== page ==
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Is it, Or Isn’t It Colic? That’s the trouble with colic: You just can’t tell what you’re dealing with. Sometimes it’s pretty obvious something is painfully wrong and the veterinarian should be summoned. Other times mild clinical signs might accurately reflect a mild colic that easily and quickly responds to minimal management without a vet even seeing the horse. Then there are those times when mild clinical signs don’t indicate the severity of a problem that could result in death if treatment is delayed. Do you know what to do–and just as importantly, what not to do–if your horse displays vague, mild, or serious signs of what might be colic? How do you handle the situation? Actions to take/avoid with your horse’s recovery plan? How to minimize the risk for colic in the first place? The following are 33 tips to use as guidelines.

When Your Horse First Shows Signs of Colic... 1. DO check your horse’s vital signs.“Check your horse’s heart rate and rectal temperature,” suggests Dr. James Carmalt. “Also check his hooves for heat and his rump muscles for tightness: These may reflect laminitis and tying-up, respectively, which can mimic colic/abdominal pain.” 2. DO look for the presence of feces in the stall or pen, adds Carmalt. Absent or reduced amounts of manure could indicate a problem. 3. DO call your veterinarian immediately, regardless of the severity or vagueness of the 10

signs. Waiting too long could allow minor problems to become severe and severe problems to become untreatable. Relate your horse’s vital signs and describe his clinical signs. “The vet can ask questions over the phone to better assess whether a veterinarian needs to examine the animal at that time or if the owner can just monitor the horse and summon the veterinarian if signs worsen,” says Dr. Amy Plummer Weatherly. 4. DON’T use a wait-and-see approach before talking with your veterinarian. “There is definitely danger in delaying calling the veterinarian, especially with some forms of colic,” Weatherly warns. “If a horse is painful because of excess fluid in his stomach, the horse could rupture his stomach; once this occurs, there is no treatment that will save him. This can happen in a relatively short amount of time, within hours from the onset of clinical signs.” 5. DO closely monitor your horse for as long as it takes. “Many people have the misconception that they can go and do errands and come back in a couple of hours to see how the horse is doing,” says Fugaro. “Your horse’s clinical signs and condition can worsen very, very quickly. You’ve got to check your horse every 15 to 20 minutes.” 6. DO walk your horse, if it’s safe and recommended by your veterinarian, to stimulate gut motility and to prevent injury from rolling. “Greater than 50% of mild colics will clear up with just that (walking),” says Dr. Daniel P. Keenan. He recommends 45-60 minutes of brisk walking. However, walking too much can exhaust a horse, so only walk

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him enough to keep him from going down and rolling. 7. DON’T exercise aggressively, as vigorous exercise slows gut motility and can lead to exhaustion when the horse needs to retain fluid and energy, Fugaro states. 8. DON’T permit access to feed (hay, grass, or grain), as food could exacerbate the problem. Even when colicking, some horses will still want to eat, perhaps even gorge themselves, as a response to pain. 9. DO withhold access to water until the veterinarian can examine the horse and pass a stomach tube. If the stomach is distended, allowing the horse to drink could result in a ruptured stomach. 10. DON’T medicate without your veterinarian’s approval, as pain medications can mask clinical signs, making it more difficult to get a timely, accurate diagnosis. 11. DON’T overmedicate. “An appropriate dose of Banamine (flunixin meglumine) as recommended by the veterinarian should last 24 hours,” Fugaro explains, although some veterinarians point out that Banamine often requires administration every 12 hours at the appropriate dose. “If the horse is not responding to a painkiller, it is not because you didn’t use enough medication, it’s because the condition is beyond what that medication can do.” Furthermore, overdosing can cause gastric ulceration, colitis, and renal problems, although these don’t occur for several days. If colic persists more than 20 to 30 minutes after Banamine administration, call your veterinarian. Lack of response to pain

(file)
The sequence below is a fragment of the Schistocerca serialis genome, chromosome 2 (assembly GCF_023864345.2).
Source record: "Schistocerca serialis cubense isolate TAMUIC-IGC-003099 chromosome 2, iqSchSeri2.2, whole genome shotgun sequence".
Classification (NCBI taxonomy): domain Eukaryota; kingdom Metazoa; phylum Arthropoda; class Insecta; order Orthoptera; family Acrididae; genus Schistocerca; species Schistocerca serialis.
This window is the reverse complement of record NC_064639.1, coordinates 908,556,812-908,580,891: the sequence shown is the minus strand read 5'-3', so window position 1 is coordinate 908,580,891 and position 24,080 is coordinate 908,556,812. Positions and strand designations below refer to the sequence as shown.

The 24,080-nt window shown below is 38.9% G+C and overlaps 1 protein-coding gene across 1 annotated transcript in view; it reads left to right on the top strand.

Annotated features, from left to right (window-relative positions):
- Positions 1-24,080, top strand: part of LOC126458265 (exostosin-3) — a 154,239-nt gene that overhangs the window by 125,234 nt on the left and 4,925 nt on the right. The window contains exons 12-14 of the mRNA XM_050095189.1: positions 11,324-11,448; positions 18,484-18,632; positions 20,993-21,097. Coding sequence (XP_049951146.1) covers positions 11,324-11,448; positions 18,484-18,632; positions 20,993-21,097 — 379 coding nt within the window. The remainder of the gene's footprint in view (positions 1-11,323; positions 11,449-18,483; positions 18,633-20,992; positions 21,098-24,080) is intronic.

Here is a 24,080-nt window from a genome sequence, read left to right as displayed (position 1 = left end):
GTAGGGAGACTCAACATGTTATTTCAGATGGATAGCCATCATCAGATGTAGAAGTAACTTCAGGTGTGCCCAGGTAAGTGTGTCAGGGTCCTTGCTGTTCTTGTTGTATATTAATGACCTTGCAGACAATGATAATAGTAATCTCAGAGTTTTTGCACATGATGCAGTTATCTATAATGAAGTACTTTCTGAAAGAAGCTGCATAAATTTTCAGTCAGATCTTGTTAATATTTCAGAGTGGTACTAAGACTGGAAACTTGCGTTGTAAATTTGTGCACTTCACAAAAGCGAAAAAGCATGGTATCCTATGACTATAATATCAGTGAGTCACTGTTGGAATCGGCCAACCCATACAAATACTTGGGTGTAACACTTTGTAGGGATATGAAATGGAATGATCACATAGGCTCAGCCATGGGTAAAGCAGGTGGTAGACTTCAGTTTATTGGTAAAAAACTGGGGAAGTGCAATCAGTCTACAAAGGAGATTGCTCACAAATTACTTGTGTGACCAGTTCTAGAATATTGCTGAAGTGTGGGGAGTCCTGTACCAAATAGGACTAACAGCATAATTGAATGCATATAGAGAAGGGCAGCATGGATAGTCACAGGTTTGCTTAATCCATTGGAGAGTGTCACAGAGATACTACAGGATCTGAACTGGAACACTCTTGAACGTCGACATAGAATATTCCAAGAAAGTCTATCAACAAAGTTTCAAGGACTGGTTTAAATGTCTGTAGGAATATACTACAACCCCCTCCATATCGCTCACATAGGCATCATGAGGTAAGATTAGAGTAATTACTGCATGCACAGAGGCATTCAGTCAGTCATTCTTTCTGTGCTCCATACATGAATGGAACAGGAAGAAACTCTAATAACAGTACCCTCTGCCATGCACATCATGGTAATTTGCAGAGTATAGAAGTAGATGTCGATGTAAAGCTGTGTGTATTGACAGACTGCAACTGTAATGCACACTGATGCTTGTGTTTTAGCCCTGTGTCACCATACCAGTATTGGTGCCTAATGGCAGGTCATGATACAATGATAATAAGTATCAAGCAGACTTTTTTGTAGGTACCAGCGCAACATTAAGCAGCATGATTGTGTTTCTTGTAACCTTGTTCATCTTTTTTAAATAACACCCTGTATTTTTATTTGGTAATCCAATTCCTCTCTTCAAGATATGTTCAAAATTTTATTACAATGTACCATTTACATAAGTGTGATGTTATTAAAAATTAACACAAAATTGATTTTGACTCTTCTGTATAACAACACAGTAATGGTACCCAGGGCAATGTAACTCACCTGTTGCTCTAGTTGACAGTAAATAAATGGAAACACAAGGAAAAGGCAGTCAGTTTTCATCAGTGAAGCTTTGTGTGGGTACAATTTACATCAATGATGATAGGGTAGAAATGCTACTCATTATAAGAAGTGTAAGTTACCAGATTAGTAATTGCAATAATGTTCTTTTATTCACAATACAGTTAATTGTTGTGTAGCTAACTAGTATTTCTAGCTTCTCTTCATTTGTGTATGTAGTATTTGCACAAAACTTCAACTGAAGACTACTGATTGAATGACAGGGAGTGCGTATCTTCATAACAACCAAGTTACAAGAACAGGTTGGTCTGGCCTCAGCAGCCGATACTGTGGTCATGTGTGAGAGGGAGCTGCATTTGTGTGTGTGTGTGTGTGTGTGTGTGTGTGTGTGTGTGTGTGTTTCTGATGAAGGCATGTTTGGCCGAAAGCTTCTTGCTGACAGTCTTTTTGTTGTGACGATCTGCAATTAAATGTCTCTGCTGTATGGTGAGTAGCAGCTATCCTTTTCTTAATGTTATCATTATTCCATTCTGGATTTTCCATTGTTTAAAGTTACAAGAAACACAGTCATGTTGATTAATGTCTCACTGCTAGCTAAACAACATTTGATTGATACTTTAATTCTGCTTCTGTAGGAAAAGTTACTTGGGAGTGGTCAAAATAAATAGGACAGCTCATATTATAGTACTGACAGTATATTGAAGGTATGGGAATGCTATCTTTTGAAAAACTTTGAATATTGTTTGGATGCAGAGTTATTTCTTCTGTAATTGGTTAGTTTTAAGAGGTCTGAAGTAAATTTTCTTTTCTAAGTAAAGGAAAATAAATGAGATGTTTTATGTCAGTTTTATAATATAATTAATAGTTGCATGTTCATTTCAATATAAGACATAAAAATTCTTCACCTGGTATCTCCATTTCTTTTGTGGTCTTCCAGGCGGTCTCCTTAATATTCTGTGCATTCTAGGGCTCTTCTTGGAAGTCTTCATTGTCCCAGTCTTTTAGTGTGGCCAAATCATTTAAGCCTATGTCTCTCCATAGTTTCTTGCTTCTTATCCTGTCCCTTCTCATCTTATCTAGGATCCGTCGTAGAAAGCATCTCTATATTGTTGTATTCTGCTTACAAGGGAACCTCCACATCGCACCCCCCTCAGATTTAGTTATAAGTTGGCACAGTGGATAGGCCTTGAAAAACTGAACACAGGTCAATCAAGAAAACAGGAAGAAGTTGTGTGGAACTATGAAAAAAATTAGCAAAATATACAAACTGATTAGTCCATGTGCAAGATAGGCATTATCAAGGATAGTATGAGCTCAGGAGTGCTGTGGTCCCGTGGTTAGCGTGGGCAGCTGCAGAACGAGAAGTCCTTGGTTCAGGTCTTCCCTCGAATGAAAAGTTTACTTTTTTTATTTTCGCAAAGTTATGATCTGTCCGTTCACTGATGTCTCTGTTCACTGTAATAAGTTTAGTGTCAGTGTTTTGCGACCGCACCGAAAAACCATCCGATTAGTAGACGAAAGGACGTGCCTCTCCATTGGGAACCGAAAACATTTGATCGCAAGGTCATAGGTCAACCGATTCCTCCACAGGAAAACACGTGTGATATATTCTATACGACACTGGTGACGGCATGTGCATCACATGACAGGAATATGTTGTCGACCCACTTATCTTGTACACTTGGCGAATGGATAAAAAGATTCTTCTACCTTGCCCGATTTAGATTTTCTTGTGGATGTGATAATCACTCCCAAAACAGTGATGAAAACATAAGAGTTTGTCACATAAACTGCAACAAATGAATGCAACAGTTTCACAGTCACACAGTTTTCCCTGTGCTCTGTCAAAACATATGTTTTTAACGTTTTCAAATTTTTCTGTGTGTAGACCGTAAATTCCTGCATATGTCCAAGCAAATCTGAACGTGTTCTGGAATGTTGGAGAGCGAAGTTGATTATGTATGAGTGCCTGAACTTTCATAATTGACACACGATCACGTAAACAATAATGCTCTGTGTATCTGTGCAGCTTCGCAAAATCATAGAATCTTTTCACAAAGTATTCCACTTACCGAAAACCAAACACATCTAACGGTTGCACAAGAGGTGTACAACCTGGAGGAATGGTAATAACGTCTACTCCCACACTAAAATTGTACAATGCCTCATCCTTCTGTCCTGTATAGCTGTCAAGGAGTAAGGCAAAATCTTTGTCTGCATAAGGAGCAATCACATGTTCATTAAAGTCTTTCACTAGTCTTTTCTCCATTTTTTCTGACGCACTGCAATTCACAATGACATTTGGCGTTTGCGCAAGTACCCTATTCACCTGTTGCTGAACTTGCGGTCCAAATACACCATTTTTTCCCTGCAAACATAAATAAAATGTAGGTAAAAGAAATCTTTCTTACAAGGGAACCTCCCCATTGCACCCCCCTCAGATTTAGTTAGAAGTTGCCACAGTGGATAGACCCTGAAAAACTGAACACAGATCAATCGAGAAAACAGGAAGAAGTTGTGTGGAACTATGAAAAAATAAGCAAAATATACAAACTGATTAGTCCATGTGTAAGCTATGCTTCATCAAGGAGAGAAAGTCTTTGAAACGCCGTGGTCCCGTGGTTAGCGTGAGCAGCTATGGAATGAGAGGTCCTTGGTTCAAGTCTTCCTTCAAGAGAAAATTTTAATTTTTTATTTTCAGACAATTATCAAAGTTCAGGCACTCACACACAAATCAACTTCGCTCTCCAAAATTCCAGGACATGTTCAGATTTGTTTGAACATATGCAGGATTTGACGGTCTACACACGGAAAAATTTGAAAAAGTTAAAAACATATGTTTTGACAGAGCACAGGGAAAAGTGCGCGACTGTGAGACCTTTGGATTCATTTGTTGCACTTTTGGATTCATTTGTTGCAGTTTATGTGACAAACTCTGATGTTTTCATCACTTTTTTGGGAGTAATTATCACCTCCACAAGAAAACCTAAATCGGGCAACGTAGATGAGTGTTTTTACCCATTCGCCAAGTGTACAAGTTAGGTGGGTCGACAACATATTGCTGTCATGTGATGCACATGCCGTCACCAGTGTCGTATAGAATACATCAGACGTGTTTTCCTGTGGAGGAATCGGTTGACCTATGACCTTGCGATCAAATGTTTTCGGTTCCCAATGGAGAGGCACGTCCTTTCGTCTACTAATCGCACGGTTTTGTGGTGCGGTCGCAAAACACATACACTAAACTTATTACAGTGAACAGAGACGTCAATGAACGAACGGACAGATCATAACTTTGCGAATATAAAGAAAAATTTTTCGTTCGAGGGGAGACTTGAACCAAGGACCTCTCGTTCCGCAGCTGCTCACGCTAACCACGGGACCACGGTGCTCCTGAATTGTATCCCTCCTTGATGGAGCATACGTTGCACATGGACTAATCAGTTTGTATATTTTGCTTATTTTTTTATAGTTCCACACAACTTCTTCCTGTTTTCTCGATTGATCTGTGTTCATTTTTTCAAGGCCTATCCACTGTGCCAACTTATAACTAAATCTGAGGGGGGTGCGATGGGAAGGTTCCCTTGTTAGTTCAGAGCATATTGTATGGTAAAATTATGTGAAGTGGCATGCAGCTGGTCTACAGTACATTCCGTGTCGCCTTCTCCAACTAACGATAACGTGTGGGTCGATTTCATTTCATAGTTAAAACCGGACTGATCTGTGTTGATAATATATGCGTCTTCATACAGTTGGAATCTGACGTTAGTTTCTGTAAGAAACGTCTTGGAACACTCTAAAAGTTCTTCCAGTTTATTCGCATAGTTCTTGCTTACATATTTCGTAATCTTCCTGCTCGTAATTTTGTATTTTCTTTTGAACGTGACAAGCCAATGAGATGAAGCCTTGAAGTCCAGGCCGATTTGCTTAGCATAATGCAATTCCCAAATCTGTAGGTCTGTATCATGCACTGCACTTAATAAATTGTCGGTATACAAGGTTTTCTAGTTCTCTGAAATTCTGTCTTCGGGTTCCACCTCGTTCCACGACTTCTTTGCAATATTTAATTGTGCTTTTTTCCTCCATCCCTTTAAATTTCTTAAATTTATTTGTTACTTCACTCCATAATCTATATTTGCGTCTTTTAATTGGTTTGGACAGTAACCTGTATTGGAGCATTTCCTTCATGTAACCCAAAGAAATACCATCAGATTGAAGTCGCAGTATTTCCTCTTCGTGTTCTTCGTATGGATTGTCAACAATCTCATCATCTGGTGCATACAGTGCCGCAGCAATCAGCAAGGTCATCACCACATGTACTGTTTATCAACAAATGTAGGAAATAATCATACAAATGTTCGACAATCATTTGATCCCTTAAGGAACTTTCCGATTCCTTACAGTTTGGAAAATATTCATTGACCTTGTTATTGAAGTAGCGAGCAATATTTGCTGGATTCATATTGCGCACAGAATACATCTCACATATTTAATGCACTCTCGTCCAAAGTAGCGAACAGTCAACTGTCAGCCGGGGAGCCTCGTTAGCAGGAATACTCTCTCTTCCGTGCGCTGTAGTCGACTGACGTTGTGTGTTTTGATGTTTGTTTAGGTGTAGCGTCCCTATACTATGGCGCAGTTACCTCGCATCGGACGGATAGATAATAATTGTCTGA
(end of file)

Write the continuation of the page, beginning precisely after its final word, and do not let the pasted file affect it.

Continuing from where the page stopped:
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medication is a key indicator for the need to refer for further evaluation. 12. DON’T administer anything via a nasogastric tube or syringe mineral oil into the horse’s mouth. If done incorrectly and the horse aspirates it into the lungs, he could die, warns Weatherly. 13. DON’T administer enemas. “The rectum of a horse is extremely fragile, and you can get a rectal tear,” says Fugaro. “Rectal tears lead to a secondary peritonitis (inflammation of the abdominal lining), which is often fatal.” 14. DO keep your horse contained in a safe area, such as a small pasture or large box stall, where he can’t get cast or knock into things, suggests Weatherly. “Separate a mare from her young foal to prevent injury to the foal. If possible, move the foal to an area where the mare can still see her baby.” Just realize that this scenario might create more anxiety for the mare, so it will be a management decision that requires sound judgment. 15. DO start thinking about preparing for trailering at the onset of clinical signs, Keenan says. “Who can you call to borrow a trailer or to help you with transport? Are the trailer tires inflated? Is your trailer operable and ready to go?” Ideally, you should have a contingency plan for trailering prior to encountering a colic that might require referral. It’s also a good idea to maintain your truck/trailer so they are ready in an emergency such as this. 16. DO trailer the horse, if possible, in a trailer without dividers. This reduces the chance of your horse getting cast under a partition, Weatherly says. However, many colicking horses trailer fine, and the confinement the divider provides seems to help. This is something that needs to be thought through prior to an emergency. 17. DON’T ride in the trailer. “It’s unsafe,” says Weatherly. “There is nothing you can do, anyway, to help once your horse is loaded.” 18. DON’T deviate from your veterinarian’s treatment plan, cautions Carmalt. Administer medications correctly and follow the recommended protocol for the complete duration prescribed. If you have concerns, ask your veterinarian before making any changes. 19. DO monitor the incision site daily if your horse required surgery. Call your veterinarian if there are adverse changes in your horse’s appetite, behavior, demeanor, or VOLUME 6 | ISSUE 4 2020